Most liberals think that the Modi government has fundamentally challenged the secular fabric of India. I disagree. Prime Minister Narendra Modi needs to be appreciated for consistently espousing messages of unity and tolerance in the face of the constant stream of bigoted statements from his party colleagues in the Lok Sabha. His critics need to realise that he has little control over the fringe elements of the Sangh Parivar.

I also don’t find problematic the government’s extreme emphasis on growth, urbanisation and industrialisation. There really isn’t any chance of sustained prosperity without industrialisation and the Big Machine. Modi isn’t the first prime minister to clearly pursue such objectives with a passionate zeal. Jawaharlal Nehru made modernisation the bedrock of his vision for an India with a “scientific temper”.

The diagnosis

What I have a problem with is the ideological framework through which the government and its advisors pursue economic policy-making. The current government’s economic narrative runs something like this:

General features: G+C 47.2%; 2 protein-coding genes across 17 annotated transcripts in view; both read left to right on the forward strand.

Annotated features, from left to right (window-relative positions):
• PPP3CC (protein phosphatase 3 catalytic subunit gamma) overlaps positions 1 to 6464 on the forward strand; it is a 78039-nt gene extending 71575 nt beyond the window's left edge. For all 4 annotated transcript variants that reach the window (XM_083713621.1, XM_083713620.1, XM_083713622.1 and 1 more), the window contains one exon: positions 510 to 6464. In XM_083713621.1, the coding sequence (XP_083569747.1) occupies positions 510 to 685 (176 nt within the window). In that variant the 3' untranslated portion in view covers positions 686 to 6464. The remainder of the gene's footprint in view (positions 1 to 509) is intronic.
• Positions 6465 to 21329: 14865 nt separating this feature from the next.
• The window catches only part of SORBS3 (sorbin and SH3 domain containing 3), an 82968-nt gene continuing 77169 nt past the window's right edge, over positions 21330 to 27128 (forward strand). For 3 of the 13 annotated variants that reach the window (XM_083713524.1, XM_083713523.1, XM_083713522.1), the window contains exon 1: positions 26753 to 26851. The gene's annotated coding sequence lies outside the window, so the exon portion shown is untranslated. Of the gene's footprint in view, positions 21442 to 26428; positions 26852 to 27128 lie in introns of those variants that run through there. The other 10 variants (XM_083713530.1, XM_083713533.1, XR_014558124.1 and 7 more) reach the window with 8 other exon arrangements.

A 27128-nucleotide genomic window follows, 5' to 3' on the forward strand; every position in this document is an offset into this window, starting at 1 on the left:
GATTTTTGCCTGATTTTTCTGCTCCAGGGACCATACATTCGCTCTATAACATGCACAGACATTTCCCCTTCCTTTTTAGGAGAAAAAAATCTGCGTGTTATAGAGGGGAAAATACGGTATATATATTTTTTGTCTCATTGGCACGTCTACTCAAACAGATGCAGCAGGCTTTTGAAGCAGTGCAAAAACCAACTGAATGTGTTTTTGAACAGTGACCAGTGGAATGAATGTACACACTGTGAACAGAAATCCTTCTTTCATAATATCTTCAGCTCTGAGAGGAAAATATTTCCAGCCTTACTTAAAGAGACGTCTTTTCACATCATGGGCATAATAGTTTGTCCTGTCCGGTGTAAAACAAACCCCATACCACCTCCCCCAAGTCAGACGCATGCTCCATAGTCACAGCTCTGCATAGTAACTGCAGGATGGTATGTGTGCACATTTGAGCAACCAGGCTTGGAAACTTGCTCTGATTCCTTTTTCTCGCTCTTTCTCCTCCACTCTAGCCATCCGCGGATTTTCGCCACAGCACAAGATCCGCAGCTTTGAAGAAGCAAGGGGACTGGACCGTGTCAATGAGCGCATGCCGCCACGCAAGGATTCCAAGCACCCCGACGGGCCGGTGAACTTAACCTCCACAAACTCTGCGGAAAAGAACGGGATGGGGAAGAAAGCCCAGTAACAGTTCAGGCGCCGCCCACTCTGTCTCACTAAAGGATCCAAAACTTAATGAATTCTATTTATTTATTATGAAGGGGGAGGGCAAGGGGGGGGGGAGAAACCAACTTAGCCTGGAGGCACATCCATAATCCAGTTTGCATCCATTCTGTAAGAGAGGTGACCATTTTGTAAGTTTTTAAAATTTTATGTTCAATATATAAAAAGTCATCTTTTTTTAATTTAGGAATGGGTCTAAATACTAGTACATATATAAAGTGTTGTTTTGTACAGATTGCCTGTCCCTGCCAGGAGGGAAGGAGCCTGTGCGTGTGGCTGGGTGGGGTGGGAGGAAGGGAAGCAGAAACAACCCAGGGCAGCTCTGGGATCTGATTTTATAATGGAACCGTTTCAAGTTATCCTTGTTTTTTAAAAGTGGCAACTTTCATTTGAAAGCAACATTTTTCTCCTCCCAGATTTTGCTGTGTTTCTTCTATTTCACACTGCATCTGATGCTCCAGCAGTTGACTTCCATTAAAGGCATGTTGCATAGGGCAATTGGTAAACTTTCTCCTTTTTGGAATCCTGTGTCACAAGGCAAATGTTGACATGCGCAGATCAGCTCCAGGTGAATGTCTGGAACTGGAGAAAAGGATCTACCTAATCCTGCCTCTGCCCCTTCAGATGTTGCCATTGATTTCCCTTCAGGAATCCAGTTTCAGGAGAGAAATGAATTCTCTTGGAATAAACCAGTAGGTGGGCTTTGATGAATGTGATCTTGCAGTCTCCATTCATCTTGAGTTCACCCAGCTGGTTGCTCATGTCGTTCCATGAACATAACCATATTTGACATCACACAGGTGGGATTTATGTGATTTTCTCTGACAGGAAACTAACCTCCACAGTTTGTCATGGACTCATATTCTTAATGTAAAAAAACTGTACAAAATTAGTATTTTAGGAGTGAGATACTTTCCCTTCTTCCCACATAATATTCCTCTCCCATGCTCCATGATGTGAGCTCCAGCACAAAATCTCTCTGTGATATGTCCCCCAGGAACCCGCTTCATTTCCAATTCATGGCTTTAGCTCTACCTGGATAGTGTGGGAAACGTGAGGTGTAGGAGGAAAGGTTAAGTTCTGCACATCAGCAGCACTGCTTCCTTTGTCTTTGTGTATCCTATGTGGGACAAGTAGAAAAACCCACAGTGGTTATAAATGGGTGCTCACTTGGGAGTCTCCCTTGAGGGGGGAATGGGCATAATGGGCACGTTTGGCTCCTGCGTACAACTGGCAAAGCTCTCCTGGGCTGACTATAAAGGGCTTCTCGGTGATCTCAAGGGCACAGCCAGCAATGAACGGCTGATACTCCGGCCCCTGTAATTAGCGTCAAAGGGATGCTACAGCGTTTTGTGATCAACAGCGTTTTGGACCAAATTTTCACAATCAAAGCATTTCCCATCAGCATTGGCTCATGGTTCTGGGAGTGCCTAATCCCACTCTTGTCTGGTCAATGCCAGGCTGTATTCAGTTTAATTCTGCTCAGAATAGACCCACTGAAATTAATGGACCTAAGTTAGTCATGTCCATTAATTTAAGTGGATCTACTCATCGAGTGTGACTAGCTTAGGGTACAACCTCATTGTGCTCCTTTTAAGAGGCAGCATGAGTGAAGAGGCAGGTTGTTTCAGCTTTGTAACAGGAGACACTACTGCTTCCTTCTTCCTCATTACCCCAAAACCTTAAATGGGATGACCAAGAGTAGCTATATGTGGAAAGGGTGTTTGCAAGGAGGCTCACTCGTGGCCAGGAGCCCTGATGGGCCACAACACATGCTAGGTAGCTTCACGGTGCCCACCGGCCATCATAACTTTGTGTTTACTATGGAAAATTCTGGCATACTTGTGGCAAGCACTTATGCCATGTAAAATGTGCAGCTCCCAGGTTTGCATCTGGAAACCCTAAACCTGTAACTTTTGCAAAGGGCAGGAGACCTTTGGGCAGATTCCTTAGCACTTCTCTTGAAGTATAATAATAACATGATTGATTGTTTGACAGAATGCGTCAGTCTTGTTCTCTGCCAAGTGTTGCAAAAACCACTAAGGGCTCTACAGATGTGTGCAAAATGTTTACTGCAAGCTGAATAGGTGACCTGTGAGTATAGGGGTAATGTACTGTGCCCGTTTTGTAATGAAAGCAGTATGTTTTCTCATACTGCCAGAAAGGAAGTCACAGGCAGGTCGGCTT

The United Progressive Alliance, because of Sonia Gandhi’s leftist leaning, spent too much, and because of Manmohan Singh’s powerlessness caused too much of policy paralysis and corruption. The first caused inflation and debt, which spooked investors and rating agencies, and the second led to a drop in investment because the “ease of doing” business was not good enough and projects got stuck in bureaucratic logjam. Moreover, the UPA government failed to take advantage of a new mandate in 2009 to pursue the much-needed liberalising reforms, namely labour and capital account deregulation. This, goes the narrative, has prevented the emergence of India as the next manufacturing giant of the world after China.

The treatment

To rectify this, the Modi government has committed itself to removing policy paralysis, pursuing infrastructural investment, deregulating factor markets and easing regulatory burdens. This has meant clearing most infrastructure projects through the environment ministry – a decision we may eventually come to regret in a generation because of its environmental impact. It has also meant continued emphasis in opening India to further international capital flows by opening insurance, and railways among other sectors for foreign investment. Meanwhile, the government is geared towards introducing reforms by changing land and labour markets.